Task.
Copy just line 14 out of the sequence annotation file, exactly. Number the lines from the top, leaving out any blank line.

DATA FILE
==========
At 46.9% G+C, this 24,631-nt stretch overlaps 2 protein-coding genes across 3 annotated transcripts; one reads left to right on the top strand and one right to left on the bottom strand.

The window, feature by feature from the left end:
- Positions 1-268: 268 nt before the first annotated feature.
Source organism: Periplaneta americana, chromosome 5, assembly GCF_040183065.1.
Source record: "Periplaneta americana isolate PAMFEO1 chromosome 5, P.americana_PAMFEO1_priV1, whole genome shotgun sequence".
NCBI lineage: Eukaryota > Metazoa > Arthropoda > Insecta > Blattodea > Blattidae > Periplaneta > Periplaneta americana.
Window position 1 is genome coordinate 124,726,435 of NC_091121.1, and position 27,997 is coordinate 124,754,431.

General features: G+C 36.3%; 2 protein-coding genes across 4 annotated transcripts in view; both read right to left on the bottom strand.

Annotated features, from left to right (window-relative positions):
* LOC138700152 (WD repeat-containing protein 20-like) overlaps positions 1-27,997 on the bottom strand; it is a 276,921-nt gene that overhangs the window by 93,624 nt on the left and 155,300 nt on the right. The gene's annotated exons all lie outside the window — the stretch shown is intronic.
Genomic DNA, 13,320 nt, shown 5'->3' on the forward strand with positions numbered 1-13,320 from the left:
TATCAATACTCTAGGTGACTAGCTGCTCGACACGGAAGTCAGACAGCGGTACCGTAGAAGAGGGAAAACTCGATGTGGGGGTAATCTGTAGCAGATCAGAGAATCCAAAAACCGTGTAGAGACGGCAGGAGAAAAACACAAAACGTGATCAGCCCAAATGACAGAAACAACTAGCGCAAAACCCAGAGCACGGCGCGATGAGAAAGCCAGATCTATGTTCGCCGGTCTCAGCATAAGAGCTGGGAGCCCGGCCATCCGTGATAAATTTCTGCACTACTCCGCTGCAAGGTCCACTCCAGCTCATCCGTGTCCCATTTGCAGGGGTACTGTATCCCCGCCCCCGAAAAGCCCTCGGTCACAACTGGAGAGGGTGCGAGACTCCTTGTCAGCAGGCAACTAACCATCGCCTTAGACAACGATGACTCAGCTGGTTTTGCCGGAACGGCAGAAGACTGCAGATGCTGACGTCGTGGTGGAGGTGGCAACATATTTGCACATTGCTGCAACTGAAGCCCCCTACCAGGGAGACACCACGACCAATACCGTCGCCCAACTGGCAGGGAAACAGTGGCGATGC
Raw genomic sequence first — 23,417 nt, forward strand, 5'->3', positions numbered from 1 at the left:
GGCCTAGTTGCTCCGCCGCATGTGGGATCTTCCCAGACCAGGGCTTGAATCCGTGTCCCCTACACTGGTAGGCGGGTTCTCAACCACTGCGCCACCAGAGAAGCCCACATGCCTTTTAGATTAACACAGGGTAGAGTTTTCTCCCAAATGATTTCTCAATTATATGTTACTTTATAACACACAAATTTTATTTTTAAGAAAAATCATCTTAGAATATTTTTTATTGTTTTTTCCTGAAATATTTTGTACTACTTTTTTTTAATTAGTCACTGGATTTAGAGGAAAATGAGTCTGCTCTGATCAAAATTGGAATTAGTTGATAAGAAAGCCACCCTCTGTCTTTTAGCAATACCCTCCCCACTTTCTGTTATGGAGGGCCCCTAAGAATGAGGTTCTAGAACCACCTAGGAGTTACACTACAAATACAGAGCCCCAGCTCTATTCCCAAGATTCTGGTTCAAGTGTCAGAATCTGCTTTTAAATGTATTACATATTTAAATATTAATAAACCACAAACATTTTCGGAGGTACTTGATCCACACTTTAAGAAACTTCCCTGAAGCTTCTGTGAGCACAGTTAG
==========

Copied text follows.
GGCCTAGTTGCTCCGCCGCATGTGGGATCTTCCCAGACCAGGGCTTGAATCCGTGTCCCCTACACTGGTAGGCGGGTTCTCAACCACTGCGCCACCAGAGAAGCCCACATGCCTTTTAGATTAACACAGGGTAGAGTTTTCTCCCAAATGATTTCTCAATTATATGTTACTTTATAACACACAAATTTTATTTTTAAGAAAAATCATCTTAGAATATTTTTTATTGTTTTTTCCTGAAATATTTTGTACTACTTTTTTTTAATTAGTCACTGGATTTAGAGGAAAATGAGTCTGCTCTGATCAAAATTGGAATTAGTTGATAAGAAAGCCACCCTCTGTCTTTTAGCAATACCCTCCCCACTTTCTGTTATGGAGGGCCCCTAAGAATGAGGTTCTAGAACCACCTAGGAGTTACACTACAAATACAGAGCCCCAGCTCTATTCCCAAGATTCTGGTTCAAGTGTCAGAATCTGCTTTTAAATGTATTACATATTTAAATATTAATAAACCACAAACATTTTCGGAGGTACTTGATCCACACTTTAAGAAACTTCCCTGAAGCTTCTGTGAGCACAGTTAG